Last week the Fungi Academy paid a visit to Eva, a Kaqchikel Mayan woman living in Tzununá, to see her white oyster cultivation project. Eva has been growing these delicious mushrooms for two years and selling them in her local community.
She once showed up at Hummingbird Hostel with an impressive specimen that was about 10 inches in diameter! She’s got an evident passion for fungi and it shows through her enthusiastic smile.
We were immediately impressed with her large two room setup in a building built specifically for its purpose.
The incubation room is fully blacked out, moist and warm – optimal for growing out mushroom spawn. The grow room houses long shelves full of corn cob grow bundles. Called “elote” in Spanish,
they make an ideal substrate for growing mushrooms here in Central America as corn is a ubiquitous crop. Eva gets the elote from local farmers and then resells the spent mycelial bundles back to them to use as fertilizer. A beautiful example of local circular economy.
Eva, a single mother of three bright beautiful boys, learned how to cultivate oyster mushrooms through a training she and two of her friends received from the Fundación Castillo Córdova. She tells us she was inspired by hearing how useful and versatile mushrooms seemed to be, providing nutritious food and also good natural “fertilizer.”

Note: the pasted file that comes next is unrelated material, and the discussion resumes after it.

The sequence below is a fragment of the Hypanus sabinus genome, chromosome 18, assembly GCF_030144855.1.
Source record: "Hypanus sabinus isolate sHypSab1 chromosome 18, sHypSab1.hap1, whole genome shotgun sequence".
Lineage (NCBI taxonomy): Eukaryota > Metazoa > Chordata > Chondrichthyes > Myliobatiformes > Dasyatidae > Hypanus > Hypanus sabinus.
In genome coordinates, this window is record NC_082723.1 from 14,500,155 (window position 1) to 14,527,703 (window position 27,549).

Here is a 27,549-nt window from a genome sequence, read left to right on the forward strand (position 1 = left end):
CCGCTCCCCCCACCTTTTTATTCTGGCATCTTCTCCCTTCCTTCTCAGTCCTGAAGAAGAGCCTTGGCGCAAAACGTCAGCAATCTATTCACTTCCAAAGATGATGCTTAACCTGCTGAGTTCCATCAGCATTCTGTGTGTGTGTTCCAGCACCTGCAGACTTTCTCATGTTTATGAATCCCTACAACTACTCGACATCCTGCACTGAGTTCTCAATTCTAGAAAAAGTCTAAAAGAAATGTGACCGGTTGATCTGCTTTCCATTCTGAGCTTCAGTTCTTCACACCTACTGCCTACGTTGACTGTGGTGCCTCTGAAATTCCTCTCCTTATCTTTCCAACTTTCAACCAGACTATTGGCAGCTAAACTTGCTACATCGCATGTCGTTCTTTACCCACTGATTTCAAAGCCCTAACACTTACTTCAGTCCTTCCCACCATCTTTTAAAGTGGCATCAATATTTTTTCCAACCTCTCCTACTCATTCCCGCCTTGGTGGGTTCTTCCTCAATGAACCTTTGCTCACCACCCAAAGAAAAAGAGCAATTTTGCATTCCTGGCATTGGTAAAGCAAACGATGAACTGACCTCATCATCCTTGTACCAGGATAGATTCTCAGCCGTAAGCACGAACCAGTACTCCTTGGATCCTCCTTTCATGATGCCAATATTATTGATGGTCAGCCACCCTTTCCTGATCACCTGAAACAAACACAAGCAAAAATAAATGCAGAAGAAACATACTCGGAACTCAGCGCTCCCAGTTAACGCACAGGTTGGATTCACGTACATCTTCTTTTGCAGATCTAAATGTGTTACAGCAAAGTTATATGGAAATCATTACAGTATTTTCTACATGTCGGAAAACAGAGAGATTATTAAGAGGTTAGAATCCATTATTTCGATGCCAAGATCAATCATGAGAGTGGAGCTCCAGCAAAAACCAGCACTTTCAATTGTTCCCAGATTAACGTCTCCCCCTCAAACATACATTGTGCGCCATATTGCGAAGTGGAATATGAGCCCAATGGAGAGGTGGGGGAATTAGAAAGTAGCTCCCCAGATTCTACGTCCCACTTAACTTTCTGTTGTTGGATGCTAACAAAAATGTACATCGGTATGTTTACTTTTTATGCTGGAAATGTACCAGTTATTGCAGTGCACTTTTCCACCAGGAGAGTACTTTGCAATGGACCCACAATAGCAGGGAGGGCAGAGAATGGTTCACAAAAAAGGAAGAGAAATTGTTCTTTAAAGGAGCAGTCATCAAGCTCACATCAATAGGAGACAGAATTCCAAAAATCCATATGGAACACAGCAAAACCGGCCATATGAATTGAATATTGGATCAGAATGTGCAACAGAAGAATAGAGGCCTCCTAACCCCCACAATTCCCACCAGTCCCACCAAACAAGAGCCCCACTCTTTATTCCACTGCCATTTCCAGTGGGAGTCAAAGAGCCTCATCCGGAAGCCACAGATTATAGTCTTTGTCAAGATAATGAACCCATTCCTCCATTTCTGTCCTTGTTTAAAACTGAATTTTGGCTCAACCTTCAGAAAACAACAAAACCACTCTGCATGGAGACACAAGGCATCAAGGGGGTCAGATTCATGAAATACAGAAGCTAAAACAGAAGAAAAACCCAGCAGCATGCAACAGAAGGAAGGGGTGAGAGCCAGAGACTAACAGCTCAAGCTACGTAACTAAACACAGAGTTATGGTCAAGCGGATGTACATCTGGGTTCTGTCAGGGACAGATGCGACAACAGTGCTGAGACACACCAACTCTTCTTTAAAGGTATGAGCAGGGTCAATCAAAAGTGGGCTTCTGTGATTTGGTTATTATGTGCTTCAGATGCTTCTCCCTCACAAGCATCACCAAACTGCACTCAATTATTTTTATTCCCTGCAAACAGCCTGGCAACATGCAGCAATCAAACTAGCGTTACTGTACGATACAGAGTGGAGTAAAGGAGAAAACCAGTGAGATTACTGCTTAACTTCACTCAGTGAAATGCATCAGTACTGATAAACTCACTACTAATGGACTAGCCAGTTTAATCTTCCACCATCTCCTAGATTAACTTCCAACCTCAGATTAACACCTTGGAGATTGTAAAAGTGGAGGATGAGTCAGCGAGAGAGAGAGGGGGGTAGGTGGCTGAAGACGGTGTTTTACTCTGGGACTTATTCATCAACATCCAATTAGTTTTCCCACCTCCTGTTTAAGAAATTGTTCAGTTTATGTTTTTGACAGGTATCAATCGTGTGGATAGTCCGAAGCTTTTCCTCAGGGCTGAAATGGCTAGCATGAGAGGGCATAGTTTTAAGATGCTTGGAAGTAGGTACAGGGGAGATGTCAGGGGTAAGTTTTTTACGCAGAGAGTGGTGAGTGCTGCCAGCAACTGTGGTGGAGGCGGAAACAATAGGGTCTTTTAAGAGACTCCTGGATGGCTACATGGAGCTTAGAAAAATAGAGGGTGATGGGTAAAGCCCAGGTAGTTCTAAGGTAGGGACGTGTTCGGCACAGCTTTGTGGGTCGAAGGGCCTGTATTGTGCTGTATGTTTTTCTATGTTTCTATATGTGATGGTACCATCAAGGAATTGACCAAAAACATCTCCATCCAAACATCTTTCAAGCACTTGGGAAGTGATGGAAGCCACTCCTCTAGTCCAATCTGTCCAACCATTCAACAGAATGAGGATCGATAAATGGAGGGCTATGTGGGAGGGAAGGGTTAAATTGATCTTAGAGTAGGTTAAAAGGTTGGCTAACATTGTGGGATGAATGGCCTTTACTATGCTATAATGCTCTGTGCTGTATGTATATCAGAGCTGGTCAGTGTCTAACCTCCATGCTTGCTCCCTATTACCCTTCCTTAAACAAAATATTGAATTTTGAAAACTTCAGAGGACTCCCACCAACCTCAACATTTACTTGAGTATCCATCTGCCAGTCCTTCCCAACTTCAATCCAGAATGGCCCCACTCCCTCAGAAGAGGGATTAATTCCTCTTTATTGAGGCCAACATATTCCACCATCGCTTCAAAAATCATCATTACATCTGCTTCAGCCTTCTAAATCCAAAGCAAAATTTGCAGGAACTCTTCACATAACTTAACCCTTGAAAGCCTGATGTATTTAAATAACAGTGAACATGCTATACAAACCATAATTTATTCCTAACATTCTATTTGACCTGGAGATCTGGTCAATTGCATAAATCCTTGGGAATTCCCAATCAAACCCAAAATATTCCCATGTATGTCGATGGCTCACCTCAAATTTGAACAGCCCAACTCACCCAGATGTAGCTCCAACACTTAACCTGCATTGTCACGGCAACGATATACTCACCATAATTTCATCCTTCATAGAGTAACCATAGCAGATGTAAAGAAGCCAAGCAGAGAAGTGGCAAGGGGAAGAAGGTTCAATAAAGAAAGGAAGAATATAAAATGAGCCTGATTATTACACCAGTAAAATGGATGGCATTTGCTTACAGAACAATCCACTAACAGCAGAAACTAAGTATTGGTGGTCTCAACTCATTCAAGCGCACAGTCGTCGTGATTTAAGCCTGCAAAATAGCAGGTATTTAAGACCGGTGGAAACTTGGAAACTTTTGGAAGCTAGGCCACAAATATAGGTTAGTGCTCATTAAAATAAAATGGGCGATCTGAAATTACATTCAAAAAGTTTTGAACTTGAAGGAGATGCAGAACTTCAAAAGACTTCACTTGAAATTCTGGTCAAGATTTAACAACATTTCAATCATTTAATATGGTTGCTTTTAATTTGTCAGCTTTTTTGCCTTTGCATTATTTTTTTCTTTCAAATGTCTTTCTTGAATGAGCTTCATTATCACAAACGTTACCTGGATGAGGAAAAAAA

Overcoming the fear of mushroom toxicity
She admitted to being very scared at first to eat the mushrooms herself though, and it took her and her friends a while to muster the courage to try them. It seems mycophobia is common here, many people believing there are more toxic varieties than edible. Of course once Eva discovered how delicious mushrooms are, they became a staple in her family’s diet.
At the moment of our arrival, Eva had just recently harvested her latest crop, about 10 lbs of mushrooms, so the grow bundles were pretty bare, but luckily there were a few spawn still poking out for photos.
Eva recently faced a contamination problem and lost about 20 grow bundles that became infested with green mold. She explained that her partner hadn’t properly sterilized the elote with lime (calcium oxide, an inexpensive disinfectant) and this had cost her about 400 Quetzal (~$55 USD).
Since her setup is considerably DIY compared to uber-sterile Western standards, she is more susceptible to contamination. She didn’t seem the least bit concerned, however, and said she’s experienced less than a handful of issues in two years.
A few days after our visit, Eva came to our house in San Marcos to learn how to make her own spore prints and grow out mycelium culture. She also shared with us her lime disinfectant techniques.
It’s been a joy to exchange with this sharp, inspired young woman who’s keen to continue learning more about fungi and developing her business.
Below you can find a couple more photos from our visit with Eva!